Yeah; no expansion capabilities whatsoever. Google Maps. Google Books. Google Translate. Google [[insert service]]. Come on. Who are you trying to kid here?

Maybe you should give this a read. It's amazing how easily scalable their infrastructure really is.
post #38 of 88
Quote:
Originally Posted by solipsism View Post

On my Mac and iDevices I use Google for all interest searches.


It does sound like Jobs kept his promise in destroying Android, but is doing it through a really clever attack at Google's core profit center in a way that will make it hard for Google and vendors to justify the use of Android OS.

Quote:
Samsung is the only Android handset manufacturer who is making significant profits (~29% of profits versus Apple's ~52%). Together, Apple and Samsung are capturing ~80% of the profits with HTC in third place at ~9%.

I was hopin someone would run the numbers. That 90% from just two companies. That seems pretty extreme.

There you go again.... it is either:

eighty-one percent from two companies

or

ninety percent from three companies

I do hope your 4S arrives soon -- Siri can help you with your math [homework]


I do agree that it is really clever how Google is now endangered by Siri (with help from SJ)...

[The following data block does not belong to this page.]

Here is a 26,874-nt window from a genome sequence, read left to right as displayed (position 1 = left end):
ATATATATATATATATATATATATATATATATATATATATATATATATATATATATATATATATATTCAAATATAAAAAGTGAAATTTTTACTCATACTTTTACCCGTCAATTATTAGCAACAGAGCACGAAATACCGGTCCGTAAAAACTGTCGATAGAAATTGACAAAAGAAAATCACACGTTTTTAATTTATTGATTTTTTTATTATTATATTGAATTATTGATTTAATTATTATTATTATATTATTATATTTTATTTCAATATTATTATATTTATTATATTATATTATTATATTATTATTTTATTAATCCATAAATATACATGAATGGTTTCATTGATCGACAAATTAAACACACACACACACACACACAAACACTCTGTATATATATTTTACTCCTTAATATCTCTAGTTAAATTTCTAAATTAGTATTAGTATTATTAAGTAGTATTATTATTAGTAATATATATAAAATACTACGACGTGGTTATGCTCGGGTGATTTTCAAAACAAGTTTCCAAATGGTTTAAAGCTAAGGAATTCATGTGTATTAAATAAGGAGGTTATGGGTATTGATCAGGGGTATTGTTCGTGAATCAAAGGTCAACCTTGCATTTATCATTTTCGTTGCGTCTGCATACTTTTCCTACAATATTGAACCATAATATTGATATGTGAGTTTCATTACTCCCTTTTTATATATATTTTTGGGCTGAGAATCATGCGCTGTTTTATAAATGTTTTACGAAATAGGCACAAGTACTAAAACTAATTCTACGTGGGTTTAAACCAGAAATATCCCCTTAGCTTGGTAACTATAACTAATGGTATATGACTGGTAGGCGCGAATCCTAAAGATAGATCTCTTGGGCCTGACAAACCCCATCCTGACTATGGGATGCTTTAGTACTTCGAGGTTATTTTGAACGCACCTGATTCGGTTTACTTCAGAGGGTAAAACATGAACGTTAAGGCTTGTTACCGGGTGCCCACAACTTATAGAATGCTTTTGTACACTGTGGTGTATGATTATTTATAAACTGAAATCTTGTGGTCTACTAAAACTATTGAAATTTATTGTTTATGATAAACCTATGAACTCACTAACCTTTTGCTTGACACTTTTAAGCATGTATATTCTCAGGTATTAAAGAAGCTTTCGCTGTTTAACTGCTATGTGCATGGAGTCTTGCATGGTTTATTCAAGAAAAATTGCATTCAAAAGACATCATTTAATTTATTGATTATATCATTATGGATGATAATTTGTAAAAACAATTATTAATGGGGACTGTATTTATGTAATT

...and lets give credit where credit is due -- the clever by one half persons: Rubin, Schmidt, Page.

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post #39 of 88
Quote:
Originally Posted by Mister Snitch View Post

Strong words, but not hyperbole. I remember when Yahoo and Inktomi were the kings of search, and supposedly irreplaceable. Now they are footnotes in the fast-moving history of the Intertubes. Incredibly, Apple has managed to circumvent some, if not all, need for search. They built a better mousetrap.

Interesting. I'd like to see which engine most iOS users search with.
post #40 of 88
Google doesn't lose money on Android; it's actually making money on Android. Perhaps you should Google this.

Yes, Google makes money on advertising--and Apple doesn't provide any sort of search functionality at all. It wouldn't surprise me if Siri does use Google services, paying Google on the side for said results.

Even if Siri isn't using Google technology, then Apple is paying another (Bing?) for said services.